Don’t Throw Your Back Out Trying To Blow Dopamine Up Your Butt

by Charles Lyell on September 24, 2012

To: Steven Poole

Subject: “Your brain on pseudoscience: the rise of popular neurobollocks.” (http://ow.ly/dST8L)

Mr. Poole,

As Queen Gertrude put it, ”The lady doth protest too much, methinks.”

It was interesting to read your clever attempt to hype your new book by kvetching about writers who use neuroscience to hype their books. It was even more interesting to notice how effectively you proved what you thought you were dismissing.

Granted, most of the books trying to jump on the neuro bandwagon aren’t as accurate and/or helpful as they promise to be. Still, the problem isn’t that there are too many misleading books on the subject, it’s that there isn’t enough research looking into recent discoveries that destroy most of your arguments.

The good news is that increasing numbers of researchers are at least starting to sniff in the right direction. It’s only a question of time until they connect all the dots that expose the full extent of dopamine-induced addictions.

The reason it’s taking so long to notice the obvious is because dopamine is so powerful that it’s keeping researchers from wanting to understand that every man-made problem can be traced to primitive ancestors who had more in common with apes than modern man. Our progenitors weren’t smart enough to comprehend what they were doing, but that didn’t stop them from cultivating the dopamine-induced survival behaviors that Homo sapiens share with chimpanzees (for food, sex, safety/power, acceptance/approval/attention, esteem/status) into addictions. If Abraham Maslow had called them addictive needs, instead of deficiency needs, everything would be different.

In addition to an array of acknowledged (drug, food, sex, gambling) and unacknowledged (safety, power, attention, esteem, money, religion) addictions, Homo sapiens inherited a powerful dopamine bias that reduces all decisions down to protecting and triggering dopamine flow.

Look at you. You seem like an intelligent fellow and yet you don’t realize that you’re wasting your time attacking writers for being more open-minded, insightful, popular, and successful than you are. If you understood anything about neurochemistry you’d also understand how dopamine-induced jealousy threatens your dopamine flow and sends you scrambling to crank out derisive articles and books to deal with the sense of withdrawal.

Convincing yourself that human behavior is too complex to explain in terms of neurotransmitters is simply another way to protect and boost esteem = protect and trigger dopamine flow.

There are logical reasons why it’s so easy to pretend that Homo sapiens’ behavior is more complex than chimpanzee behavior.

  • Our species subjects far too many vulnerable offspring to far too much neglect, trauma, and abuse which produces huge numbers of damaged children, adolescents, and grownups who are plagued by fears, insecurities, inadequacies, and insatiable cravings for the safety, attention, and esteem that they didn’t receive in their formative years.
  • Insatiable cravings send damaged children, adolescents, and grownups desperately seeking the dopamine triggered by foods, sex, safety/power, acceptance/approval/attention, esteem/status, gambling, money, religion, and drugs.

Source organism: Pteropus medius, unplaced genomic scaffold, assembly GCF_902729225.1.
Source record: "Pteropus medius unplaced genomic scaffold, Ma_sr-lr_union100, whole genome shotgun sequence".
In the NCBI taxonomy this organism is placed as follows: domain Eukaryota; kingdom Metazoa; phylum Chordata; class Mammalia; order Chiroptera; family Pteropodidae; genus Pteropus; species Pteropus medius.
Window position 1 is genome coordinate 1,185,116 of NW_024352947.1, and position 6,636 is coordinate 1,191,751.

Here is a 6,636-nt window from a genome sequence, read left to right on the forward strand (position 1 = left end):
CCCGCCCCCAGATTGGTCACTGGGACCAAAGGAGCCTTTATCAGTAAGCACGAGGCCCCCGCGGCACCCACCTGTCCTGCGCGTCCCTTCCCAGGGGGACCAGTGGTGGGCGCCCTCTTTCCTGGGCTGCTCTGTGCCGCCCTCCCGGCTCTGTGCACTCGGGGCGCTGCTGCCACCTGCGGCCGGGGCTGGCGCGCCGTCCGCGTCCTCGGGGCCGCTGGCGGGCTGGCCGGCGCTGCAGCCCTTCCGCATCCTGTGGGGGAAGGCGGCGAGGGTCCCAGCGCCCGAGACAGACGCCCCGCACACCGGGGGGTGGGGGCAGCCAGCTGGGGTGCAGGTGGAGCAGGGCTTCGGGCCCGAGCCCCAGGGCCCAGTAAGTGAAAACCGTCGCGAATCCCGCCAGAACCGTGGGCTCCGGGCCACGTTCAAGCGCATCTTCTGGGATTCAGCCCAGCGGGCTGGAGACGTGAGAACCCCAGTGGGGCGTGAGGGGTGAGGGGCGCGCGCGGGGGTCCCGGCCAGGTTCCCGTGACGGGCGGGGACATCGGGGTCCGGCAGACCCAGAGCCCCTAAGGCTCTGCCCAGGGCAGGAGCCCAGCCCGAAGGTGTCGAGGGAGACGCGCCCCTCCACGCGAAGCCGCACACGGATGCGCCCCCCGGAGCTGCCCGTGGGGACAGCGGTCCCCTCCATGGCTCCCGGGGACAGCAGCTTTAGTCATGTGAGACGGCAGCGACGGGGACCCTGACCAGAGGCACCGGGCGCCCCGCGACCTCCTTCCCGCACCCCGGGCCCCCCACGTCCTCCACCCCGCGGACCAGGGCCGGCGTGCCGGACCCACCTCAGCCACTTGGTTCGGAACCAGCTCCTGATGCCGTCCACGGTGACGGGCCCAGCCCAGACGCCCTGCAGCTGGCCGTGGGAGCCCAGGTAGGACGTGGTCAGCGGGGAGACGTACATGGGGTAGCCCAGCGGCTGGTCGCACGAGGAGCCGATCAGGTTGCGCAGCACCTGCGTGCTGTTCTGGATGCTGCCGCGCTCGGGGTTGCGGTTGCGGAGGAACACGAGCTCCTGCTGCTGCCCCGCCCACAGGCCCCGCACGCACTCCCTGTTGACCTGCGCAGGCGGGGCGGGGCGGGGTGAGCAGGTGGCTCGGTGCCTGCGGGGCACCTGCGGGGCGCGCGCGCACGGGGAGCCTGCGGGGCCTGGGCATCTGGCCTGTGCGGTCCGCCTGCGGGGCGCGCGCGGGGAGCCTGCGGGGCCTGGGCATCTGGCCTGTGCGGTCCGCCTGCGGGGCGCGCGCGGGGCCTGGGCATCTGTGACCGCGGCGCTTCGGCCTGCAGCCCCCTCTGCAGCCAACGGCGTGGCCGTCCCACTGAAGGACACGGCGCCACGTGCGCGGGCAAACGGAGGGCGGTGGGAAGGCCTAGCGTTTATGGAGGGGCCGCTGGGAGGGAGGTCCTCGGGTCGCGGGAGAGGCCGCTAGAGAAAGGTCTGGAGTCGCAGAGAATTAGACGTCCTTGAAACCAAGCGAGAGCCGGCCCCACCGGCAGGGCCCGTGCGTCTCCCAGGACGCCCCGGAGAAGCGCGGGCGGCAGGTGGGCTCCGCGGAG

• The existence of so many seemingly disparate dopamine triggers mask the underlying problem and create the false impression that human behavior is inexplicably complex.

Reducing the many proximate addictions down to a single ultimate addiction to dopamine provides valuable insights into almost all human behaviors, starting with the desire to pretend that human behavior is too complex to explain in terms of brain chemicals.

For the healthy few, raised in nurturing and supportive environments, a little dopamine goes a long way because there aren’t any cravings or unfulfilled needs.

For the unhealthy many, the greater the neglect, trauma, and/or abuse, the more predisposed the neglected, traumatized, and abused are to acknowledged and unacknowledged addictions. Which explains why, for the unhealthy many, there can never be enough food, sex, safety/power, acceptance/approval/attention, esteem/status, dogma, drugs, and/or money — because there can never be enough dopamine to end the dopamine withdrawal that started in childhood and adolescence.

The biggest difference between acknowledged and unacknowledged addictions is that the less destructive addicts get vilified and the more destructive addicts get away with pretending that their addictions are normal, acceptable, and even admirable.

By playing “Mary Contrary” you’re employing a popular dopamine game to elevate your esteem, increase your sense of power, win the acceptance and approval of peers, and (hopefully) make lots of money (which can easily be converted into drugs, safety, approval, and status).

Why? To trigger a neurotransmitter in your brain that’s tricking you into wasting your time ridiculing research that explains how a brain chemical turned you into a self-deceptive dopamine puppet.

Since you’re under the spell of the same dopamine that junkies trigger with heroin, it’s no surprise that you exhibit the same symptoms of all addictions — self-deception, denial, and a dogged commitment to continue indulging your favorite dopamine triggers.

If this were the 17th century, you’d be writing books railing against heliocentrism.

Like it or not, there’s nothing you can do to stop the inevitable.

The time has come to wake up and smell the dopamine.

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